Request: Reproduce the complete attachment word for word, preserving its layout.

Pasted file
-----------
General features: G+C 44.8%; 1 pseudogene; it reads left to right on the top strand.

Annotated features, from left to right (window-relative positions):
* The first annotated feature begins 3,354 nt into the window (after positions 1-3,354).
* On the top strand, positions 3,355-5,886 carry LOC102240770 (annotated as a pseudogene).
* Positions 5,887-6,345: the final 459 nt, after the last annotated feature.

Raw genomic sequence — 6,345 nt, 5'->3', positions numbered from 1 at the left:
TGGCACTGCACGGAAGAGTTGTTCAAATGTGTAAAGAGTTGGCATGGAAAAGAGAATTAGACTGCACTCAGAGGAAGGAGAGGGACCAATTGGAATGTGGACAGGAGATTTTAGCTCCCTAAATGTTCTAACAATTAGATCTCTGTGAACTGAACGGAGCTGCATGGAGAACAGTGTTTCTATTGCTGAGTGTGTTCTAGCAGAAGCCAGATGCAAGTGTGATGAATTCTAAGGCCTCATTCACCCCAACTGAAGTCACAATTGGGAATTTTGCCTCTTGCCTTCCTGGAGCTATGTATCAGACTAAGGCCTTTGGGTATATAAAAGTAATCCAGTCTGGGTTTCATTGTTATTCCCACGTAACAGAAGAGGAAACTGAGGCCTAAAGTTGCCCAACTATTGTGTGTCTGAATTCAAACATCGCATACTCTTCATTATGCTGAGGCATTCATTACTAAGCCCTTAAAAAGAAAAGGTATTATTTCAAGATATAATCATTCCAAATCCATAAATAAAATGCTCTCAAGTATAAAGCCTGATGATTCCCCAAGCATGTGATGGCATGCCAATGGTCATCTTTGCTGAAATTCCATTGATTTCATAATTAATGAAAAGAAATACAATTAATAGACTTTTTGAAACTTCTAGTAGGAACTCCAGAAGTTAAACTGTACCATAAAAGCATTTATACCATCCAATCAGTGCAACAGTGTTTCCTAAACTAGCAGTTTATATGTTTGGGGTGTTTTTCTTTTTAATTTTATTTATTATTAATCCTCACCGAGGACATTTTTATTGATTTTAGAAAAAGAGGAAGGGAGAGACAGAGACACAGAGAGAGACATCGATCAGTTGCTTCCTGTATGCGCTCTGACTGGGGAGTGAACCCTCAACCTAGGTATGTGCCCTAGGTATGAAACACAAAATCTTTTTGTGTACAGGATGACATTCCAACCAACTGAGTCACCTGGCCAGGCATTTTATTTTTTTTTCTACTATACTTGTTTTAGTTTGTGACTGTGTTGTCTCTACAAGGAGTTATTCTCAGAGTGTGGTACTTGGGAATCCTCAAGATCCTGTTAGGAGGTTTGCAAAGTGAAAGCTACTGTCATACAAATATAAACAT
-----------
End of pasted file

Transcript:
General features: G+C 44.8%; 1 pseudogene; it reads left to right on the top strand.

Annotated features, from left to right (window-relative positions):
* The first annotated feature begins 3,354 nt into the window (after positions 1-3,354).
* On the top strand, positions 3,355-5,886 carry LOC102240770 (annotated as a pseudogene).
* Positions 5,887-6,345: the final 459 nt, after the last annotated feature.

Raw genomic sequence — 6,345 nt, 5'->3', positions numbered from 1 at the left:
TGGCACTGCACGGAAGAGTTGTTCAAATGTGTAAAGAGTTGGCATGGAAAAGAGAATTAGACTGCACTCAGAGGAAGGAGAGGGACCAATTGGAATGTGGACAGGAGATTTTAGCTCCCTAAATGTTCTAACAATTAGATCTCTGTGAACTGAACGGAGCTGCATGGAGAACAGTGTTTCTATTGCTGAGTGTGTTCTAGCAGAAGCCAGATGCAAGTGTGATGAATTCTAAGGCCTCATTCACCCCAACTGAAGTCACAATTGGGAATTTTGCCTCTTGCCTTCCTGGAGCTATGTATCAGACTAAGGCCTTTGGGTATATAAAAGTAATCCAGTCTGGGTTTCATTGTTATTCCCACGTAACAGAAGAGGAAACTGAGGCCTAAAGTTGCCCAACTATTGTGTGTCTGAATTCAAACATCGCATACTCTTCATTATGCTGAGGCATTCATTACTAAGCCCTTAAAAAGAAAAGGTATTATTTCAAGATATAATCATTCCAAATCCATAAATAAAATGCTCTCAAGTATAAAGCCTGATGATTCCCCAAGCATGTGATGGCATGCCAATGGTCATCTTTGCTGAAATTCCATTGATTTCATAATTAATGAAAAGAAATACAATTAATAGACTTTTTGAAACTTCTAGTAGGAACTCCAGAAGTTAAACTGTACCATAAAAGCATTTATACCATCCAATCAGTGCAACAGTGTTTCCTAAACTAGCAGTTTATATGTTTGGGGTGTTTTTCTTTTTAATTTTATTTATTATTAATCCTCACCGAGGACATTTTTATTGATTTTAGAAAAAGAGGAAGGGAGAGACAGAGACACAGAGAGAGACATCGATCAGTTGCTTCCTGTATGCGCTCTGACTGGGGAGTGAACCCTCAACCTAGGTATGTGCCCTAGGTATGAAACACAAAATCTTTTTGTGTACAGGATGACATTCCAACCAACTGAGTCACCTGGCCAGGCATTTTATTTTTTTTTCTACTATACTTGTTTTAGTTTGTGACTGTGTTGTCTCTACAAGGAGTTATTCTCAGAGTGTGGTACTTGGGAATCCTCAAGATCCTGTTAGGAGGTTTGCAAAGTGAAAGCTACTGTCATACAAATATAAACAT